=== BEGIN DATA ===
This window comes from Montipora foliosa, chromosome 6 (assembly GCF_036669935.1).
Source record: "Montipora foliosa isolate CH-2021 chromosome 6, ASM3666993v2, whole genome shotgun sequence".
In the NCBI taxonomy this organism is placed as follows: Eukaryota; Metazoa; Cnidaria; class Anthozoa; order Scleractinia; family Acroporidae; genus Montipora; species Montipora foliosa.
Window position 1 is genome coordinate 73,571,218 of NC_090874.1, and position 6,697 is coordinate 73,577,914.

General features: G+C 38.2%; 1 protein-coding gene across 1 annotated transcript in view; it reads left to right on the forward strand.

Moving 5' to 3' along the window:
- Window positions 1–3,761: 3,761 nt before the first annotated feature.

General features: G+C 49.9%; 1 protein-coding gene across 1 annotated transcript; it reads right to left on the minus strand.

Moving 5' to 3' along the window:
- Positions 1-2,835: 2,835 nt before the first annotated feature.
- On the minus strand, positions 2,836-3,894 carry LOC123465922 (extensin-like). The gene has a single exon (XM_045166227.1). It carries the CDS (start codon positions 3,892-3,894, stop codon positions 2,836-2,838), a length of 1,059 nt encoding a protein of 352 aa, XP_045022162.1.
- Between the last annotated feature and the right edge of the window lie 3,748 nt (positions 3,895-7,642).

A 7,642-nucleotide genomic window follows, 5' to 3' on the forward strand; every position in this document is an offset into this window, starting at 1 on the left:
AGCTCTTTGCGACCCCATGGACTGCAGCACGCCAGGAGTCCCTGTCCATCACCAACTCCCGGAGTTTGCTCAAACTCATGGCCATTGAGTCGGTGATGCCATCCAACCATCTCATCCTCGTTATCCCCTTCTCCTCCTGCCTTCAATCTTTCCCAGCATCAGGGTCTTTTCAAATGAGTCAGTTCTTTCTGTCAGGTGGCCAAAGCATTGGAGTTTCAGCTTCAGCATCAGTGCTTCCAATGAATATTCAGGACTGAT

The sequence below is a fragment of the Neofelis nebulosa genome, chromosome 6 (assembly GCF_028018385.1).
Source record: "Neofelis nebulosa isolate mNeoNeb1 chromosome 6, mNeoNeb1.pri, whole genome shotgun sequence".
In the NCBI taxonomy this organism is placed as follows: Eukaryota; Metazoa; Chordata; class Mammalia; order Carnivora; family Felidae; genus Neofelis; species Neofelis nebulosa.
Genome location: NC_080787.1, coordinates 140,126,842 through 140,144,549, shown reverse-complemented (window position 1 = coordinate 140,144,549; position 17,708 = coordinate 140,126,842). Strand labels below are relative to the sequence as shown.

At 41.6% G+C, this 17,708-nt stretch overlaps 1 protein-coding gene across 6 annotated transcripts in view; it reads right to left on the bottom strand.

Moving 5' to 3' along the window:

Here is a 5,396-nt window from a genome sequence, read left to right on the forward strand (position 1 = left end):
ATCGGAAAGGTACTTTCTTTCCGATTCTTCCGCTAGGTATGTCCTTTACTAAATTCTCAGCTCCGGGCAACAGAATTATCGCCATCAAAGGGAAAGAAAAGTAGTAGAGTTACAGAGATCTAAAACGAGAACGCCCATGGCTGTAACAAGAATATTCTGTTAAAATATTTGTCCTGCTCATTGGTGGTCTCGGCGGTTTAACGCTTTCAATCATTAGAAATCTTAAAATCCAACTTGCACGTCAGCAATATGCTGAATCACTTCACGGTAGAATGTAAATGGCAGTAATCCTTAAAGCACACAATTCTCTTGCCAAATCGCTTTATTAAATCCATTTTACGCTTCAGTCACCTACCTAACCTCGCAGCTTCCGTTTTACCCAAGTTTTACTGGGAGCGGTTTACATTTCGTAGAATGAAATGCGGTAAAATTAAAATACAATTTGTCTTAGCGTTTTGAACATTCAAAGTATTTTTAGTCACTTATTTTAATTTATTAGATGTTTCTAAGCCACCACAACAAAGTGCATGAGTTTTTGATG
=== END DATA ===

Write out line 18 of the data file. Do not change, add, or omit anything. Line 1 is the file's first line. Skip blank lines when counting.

Genome location: NC_080787.1, coordinates 140,126,842 through 140,144,549, shown reverse-complemented (window position 1 = coordinate 140,144,549; position 17,708 = coordinate 140,126,842). Strand labels below are relative to the sequence as shown.